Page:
'Hickory Creek' Pullman observation car restoration

Check out behind-the-scenes photos of crews restoring an historic Pullman car
Fred Heide
Air-conditioning duct
I was involved in the restoration of the Hickory Creek from practically the start of the project. Raymond Clauss, president of Star Trak Inc., which led the restoration project, had already determined how he wanted to handle the layout of the interior of the car. The intention was to maintain the exterior as it was when delivered.

We had access to the original Pullman-Standard drawings as Bombardier had transferred all of the Pullman-Standard, as well as Budd, original drawings to the Illinois Railway Museum after it absorbed what remained of those two companies and acquired their archives. The drawings made it possible for us to replace badly corroded structural members, etc., with new ones that were precisely like the originals.

The interior presented a challenge as we had to design what we installed with the original window layout untouched. The Ringling Brothers and Barnum & Bailey Circus had gutted the interior to use as housing, so we started with an empty shell. We decided not to replicate the original room layout, as there were no showers in the original design, a feature that is of significance nowadays, if you want to use the car for charter service. Instead of five rooms with upper and lower berths, we changed the layout to 4 rooms, two with ensuite bath/shower rooms, and two with a more original-looking upper/lower bed layout, and a shared toilet/shower annex.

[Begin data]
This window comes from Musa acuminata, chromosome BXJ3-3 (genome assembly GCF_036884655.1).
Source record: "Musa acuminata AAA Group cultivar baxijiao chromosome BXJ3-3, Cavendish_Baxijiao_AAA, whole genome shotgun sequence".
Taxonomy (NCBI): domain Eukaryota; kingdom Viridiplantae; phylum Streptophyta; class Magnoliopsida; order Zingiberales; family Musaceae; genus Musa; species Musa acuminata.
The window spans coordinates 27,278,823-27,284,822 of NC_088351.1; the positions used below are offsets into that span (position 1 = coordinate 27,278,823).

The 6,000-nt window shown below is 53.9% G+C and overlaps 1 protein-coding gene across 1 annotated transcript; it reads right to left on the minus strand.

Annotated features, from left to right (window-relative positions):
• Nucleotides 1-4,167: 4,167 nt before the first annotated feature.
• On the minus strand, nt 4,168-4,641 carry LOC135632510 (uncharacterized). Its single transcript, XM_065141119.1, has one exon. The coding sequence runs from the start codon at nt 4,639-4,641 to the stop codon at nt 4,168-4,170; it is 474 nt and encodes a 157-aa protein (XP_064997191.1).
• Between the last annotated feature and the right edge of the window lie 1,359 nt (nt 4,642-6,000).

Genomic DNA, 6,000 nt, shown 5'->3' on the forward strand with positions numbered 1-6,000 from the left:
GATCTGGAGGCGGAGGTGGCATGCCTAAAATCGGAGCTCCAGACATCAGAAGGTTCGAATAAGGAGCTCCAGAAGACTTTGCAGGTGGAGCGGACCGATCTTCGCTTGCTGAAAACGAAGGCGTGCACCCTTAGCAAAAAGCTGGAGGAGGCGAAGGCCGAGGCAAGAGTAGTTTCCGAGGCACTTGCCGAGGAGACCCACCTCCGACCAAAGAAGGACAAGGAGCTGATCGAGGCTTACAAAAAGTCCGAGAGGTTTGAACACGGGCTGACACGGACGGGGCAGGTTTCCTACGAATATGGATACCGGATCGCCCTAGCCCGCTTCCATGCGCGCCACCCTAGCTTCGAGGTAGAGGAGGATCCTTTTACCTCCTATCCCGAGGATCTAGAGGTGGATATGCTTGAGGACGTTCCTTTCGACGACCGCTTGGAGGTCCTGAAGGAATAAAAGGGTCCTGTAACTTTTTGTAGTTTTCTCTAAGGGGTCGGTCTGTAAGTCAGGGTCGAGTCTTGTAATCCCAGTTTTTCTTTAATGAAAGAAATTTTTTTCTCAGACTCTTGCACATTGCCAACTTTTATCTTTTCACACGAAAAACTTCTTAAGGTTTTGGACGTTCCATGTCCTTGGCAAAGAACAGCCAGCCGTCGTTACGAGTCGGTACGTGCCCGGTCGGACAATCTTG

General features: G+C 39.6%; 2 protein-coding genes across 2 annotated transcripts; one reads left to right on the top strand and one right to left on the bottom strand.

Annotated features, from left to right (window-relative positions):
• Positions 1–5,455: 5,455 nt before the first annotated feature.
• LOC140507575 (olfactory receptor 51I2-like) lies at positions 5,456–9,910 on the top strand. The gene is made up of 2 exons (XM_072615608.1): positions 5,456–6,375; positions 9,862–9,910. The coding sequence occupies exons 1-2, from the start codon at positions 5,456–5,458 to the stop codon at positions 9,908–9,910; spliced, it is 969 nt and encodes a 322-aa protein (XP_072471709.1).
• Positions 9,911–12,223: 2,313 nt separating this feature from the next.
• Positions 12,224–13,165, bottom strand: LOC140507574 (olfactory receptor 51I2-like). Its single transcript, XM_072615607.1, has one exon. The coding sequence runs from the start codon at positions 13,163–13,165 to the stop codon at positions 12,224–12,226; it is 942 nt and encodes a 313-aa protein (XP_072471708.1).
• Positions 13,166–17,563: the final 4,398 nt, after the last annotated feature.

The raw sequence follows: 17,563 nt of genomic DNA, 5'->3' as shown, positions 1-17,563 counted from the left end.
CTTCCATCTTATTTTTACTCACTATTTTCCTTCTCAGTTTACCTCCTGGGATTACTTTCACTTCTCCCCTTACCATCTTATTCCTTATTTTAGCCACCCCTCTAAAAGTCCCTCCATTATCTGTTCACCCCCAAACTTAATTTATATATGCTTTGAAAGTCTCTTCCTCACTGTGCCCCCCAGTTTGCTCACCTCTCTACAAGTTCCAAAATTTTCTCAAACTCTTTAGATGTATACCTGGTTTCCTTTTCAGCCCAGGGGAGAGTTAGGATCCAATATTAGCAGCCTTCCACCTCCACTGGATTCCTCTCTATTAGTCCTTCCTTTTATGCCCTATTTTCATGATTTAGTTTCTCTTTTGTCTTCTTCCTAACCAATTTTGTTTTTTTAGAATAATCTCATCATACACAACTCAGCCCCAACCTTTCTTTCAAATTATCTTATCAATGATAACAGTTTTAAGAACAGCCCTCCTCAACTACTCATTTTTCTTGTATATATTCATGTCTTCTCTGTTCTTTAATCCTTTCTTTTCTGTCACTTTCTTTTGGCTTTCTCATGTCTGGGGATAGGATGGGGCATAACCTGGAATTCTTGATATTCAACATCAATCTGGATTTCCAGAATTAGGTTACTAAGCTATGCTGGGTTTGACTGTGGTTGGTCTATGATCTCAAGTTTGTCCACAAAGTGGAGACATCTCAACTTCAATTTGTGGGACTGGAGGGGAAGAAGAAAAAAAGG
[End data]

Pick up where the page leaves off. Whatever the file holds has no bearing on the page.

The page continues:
What had been a fairly simple galley, where drinks and snacks could be prepared, was replaced with a full-service kitchen, where full meals could be prepared.

The last 40 percent of the car, the lounge area, was restored as close to the original as possible, and this again was a bit of a reason for a lot of brainstorming and head-scratching.
 
During the entire project, I had my 35mm SLR with me, so that I could document exactly what we were doing, such as the way we reestablished structural integrity of the framework where the sides of the car met the floor frame. These photos proved to be invaluable when the inspectors came to have a look after we had already proceeded to a point where it was no longer possible to see some of the details.

For more about the Hickory Creek restoration project, see "Restoring a Railroad Icon" by Geoff Doughty in the January 2015 issue of Trains magazine.
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